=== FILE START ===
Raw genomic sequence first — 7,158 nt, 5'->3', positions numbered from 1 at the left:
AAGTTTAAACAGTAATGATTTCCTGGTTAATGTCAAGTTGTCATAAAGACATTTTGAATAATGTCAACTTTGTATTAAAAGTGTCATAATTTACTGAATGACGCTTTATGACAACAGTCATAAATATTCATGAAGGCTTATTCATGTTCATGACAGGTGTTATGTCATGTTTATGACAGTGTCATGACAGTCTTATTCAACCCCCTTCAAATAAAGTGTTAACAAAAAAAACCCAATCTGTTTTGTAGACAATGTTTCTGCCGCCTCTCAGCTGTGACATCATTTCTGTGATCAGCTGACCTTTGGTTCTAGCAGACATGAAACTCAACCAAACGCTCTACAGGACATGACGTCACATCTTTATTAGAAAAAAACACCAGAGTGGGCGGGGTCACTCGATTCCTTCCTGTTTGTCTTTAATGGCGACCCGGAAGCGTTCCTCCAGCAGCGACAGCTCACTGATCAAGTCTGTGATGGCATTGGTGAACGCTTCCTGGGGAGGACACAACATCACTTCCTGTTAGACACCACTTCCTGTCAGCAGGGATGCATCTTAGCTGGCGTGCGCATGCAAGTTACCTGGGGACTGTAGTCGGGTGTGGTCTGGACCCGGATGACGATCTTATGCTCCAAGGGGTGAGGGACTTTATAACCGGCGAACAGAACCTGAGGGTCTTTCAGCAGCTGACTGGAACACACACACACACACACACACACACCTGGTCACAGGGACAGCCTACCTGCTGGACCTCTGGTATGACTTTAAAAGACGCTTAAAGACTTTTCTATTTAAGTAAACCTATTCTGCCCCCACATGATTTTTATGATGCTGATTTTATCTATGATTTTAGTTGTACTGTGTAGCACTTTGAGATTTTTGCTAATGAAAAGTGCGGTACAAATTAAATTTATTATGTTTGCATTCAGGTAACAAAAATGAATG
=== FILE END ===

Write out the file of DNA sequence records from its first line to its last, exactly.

Raw genomic sequence first — 7,158 nt, 5'->3', positions numbered from 1 at the left:
AAGTTTAAACAGTAATGATTTCCTGGTTAATGTCAAGTTGTCATAAAGACATTTTGAATAATGTCAACTTTGTATTAAAAGTGTCATAATTTACTGAATGACGCTTTATGACAACAGTCATAAATATTCATGAAGGCTTATTCATGTTCATGACAGGTGTTATGTCATGTTTATGACAGTGTCATGACAGTCTTATTCAACCCCCTTCAAATAAAGTGTTAACAAAAAAAACCCAATCTGTTTTGTAGACAATGTTTCTGCCGCCTCTCAGCTGTGACATCATTTCTGTGATCAGCTGACCTTTGGTTCTAGCAGACATGAAACTCAACCAAACGCTCTACAGGACATGACGTCACATCTTTATTAGAAAAAAACACCAGAGTGGGCGGGGTCACTCGATTCCTTCCTGTTTGTCTTTAATGGCGACCCGGAAGCGTTCCTCCAGCAGCGACAGCTCACTGATCAAGTCTGTGATGGCATTGGTGAACGCTTCCTGGGGAGGACACAACATCACTTCCTGTTAGACACCACTTCCTGTCAGCAGGGATGCATCTTAGCTGGCGTGCGCATGCAAGTTACCTGGGGACTGTAGTCGGGTGTGGTCTGGACCCGGATGACGATCTTATGCTCCAAGGGGTGAGGGACTTTATAACCGGCGAACAGAACCTGAGGGTCTTTCAGCAGCTGACTGGAACACACACACACACACACACACACACCTGGTCACAGGGACAGCCTACCTGCTGGACCTCTGGTATGACTTTAAAAGACGCTTAAAGACTTTTCTATTTAAGTAAACCTATTCTGCCCCCACATGATTTTTATGATGCTGATTTTATCTATGATTTTAGTTGTACTGTGTAGCACTTTGAGATTTTTGCTAATGAAAAGTGCGGTACAAATTAAATTTATTATGTTTGCATTCAGGTAACAAAAATGAATG